|This article does not cite any references or sources. (January 2007)|
Rubber cement is an adhesive made from elastic polymers (typically latex) mixed in a solvent such as acetone, hexane, heptane or toluene to keep them fluid enough to be used. Water-based formulas, often stabilised by ammonia, are also available. This makes it part of the class of drying adhesives: as the solvents quickly evaporate, the "rubber" portion remains behind, forming a strong, yet flexible bond. Often a small percentage of alcohol is added to the mix. Alcohol does not pose a problem, but acetone—a solvent widely used in nail polish removers—does irreparable damage on polished surfaces and many plastics.
The formula for rubber cement varies according to its targeted application. Those commonly used in office and art applications are usually non-vulcanizing and seldom differ between brands. However, they have been reformulated over time due to concerns over the toxicity of the chemicals involved, especially in regard to its use by children. Consumer-grade products generally no longer contain benzene because of its link to certain cancers. Instead, they tend to be based on less toxic solvents such as n-hexane and n-heptane.
Rubber cement based on n-heptane is very popular and ubiquitous in the United States, but is generally unknown and unavailable as a consumer product in the UK and some parts of Europe. A similar solvent based product called "Cow Gum" was common in the UK, but is no longer in production. Current solvent based options include Marabu-Fixogum and Platignum "Studio Gum" which are marketed in the UK and Europe. A water-based latex adhesive available in the UK is Copydex. Marabu-Fixogum rubber cement and its thinner contain acetone as a solvent.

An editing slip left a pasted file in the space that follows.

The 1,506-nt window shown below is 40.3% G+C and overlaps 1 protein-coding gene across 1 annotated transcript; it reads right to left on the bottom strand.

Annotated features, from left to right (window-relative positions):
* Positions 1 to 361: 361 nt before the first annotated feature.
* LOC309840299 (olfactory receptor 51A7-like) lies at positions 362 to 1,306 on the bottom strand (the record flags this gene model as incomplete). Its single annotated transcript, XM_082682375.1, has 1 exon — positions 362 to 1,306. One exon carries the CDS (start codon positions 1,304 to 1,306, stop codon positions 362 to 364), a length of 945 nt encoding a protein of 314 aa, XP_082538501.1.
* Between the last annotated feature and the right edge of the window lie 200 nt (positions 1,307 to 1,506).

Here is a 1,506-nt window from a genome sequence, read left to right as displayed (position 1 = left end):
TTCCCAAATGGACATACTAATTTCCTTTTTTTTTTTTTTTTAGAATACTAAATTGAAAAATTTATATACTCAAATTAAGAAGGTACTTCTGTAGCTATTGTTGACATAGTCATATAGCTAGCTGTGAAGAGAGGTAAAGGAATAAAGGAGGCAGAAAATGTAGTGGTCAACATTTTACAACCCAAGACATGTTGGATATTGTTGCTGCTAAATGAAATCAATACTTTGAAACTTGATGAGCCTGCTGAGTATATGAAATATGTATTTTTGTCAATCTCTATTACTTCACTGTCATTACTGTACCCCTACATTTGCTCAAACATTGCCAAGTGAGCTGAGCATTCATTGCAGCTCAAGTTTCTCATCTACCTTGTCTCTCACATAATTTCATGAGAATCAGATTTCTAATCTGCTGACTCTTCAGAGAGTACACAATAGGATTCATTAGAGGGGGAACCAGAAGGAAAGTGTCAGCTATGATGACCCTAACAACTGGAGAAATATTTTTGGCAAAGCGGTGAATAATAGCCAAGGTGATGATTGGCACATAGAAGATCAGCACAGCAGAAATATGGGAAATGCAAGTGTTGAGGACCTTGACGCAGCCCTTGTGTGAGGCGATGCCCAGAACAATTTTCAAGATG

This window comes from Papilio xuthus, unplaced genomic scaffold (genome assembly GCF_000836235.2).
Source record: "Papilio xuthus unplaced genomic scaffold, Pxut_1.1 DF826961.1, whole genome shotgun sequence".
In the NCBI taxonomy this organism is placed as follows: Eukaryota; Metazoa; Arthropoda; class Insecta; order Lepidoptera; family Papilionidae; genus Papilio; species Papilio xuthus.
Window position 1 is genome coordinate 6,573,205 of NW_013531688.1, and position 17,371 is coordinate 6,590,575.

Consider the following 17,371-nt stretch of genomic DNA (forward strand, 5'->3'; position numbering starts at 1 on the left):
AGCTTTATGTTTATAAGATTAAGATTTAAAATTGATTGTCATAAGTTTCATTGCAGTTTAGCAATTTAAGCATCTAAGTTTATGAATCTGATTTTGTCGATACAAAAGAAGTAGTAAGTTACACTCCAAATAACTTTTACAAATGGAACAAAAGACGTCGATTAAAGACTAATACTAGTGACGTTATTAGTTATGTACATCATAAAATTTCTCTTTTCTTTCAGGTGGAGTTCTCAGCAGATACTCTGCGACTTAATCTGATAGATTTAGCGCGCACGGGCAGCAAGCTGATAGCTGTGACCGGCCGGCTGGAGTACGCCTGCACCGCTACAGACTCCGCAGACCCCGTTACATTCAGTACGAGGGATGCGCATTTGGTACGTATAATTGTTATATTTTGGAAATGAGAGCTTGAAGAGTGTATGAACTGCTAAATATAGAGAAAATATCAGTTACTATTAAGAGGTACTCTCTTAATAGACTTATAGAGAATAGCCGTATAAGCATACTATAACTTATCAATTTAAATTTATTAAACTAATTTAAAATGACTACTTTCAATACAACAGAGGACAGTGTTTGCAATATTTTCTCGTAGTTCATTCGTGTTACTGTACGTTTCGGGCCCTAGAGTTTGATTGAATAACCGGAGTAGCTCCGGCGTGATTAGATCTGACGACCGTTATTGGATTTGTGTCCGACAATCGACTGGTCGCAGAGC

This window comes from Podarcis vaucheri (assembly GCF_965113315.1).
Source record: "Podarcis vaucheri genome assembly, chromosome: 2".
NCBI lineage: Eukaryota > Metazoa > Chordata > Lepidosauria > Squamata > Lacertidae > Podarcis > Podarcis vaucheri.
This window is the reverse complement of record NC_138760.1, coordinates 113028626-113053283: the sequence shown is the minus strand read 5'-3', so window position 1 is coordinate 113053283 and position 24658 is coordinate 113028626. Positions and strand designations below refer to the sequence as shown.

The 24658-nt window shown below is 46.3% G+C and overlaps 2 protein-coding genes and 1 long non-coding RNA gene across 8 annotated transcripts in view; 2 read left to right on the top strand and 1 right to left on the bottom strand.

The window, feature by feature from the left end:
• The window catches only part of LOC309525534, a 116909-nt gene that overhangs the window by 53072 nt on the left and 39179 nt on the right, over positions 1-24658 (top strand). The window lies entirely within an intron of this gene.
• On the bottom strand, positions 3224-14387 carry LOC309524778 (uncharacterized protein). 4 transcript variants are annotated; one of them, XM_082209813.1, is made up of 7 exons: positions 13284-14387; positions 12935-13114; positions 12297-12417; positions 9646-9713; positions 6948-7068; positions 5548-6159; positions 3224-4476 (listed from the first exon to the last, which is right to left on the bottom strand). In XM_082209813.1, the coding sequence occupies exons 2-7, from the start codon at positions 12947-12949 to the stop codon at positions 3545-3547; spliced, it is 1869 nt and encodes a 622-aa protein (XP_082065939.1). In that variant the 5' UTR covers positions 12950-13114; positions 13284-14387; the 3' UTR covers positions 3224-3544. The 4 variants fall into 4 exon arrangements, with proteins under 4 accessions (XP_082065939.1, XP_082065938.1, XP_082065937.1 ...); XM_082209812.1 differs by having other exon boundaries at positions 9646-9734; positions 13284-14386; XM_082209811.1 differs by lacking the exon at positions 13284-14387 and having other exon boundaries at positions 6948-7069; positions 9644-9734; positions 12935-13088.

For tire patching, shoe repair, and other industrial applications, vulcanizing formulas are preferred. These contain chemical additives which enable them to cross-link and harden into a tougher, more resilient form.
Rubber cement is favored in art applications where easy and damage-free removal of adhesive is desired. For example, rubber cement is used as the marking fluid in erasable pens. The rubber cement can be removed via the eraser up to 10 hours after application.
Cement formulations based on n-heptane and n-hexane will not shrink or swell paper fibers, thereby preventing wrinkles to the adhered surfaces. This makes them safe to use on most finished paper surfaces, unlike water-based glues such as PVA glues (e.g., white or Elmer's brand glue).
Because rubber cements are designed to peel easily or rub off without damaging the paper or leaving any trace of adhesive behind, they are ideal for use in paste-up work where excess cement might need to be removed. It also does not become brittle as paste does. Rubber cement is not considered an archivally sound adhesive and will cause deterioration of photographs and papers over time.
Rubber cement was invented by Paul Van Cleef in the early 1900s to be used in various applications in the Van Cleef Brothers factory in Chicago, Illinois.
The solvents used in rubber cement present some hazards, including flammability and potential for abuse as inhalants. Therefore, as with any adhesive, rubber cement should be used in an open area. Also, care needs be taken to avoid heat sources, as n-heptane and n-hexane are highly flammable. Rubber cement and rubber cement thinner (which is used to replace the solvent that evaporates from the container and to remove stains of glue) that contain acetone will damage polished surfaces and many plastics.
- Actio Software Corporation (2007). Devcon - Rubber Cement. Retrieved from http://www.devcon.com/techinfo/14900.PDF.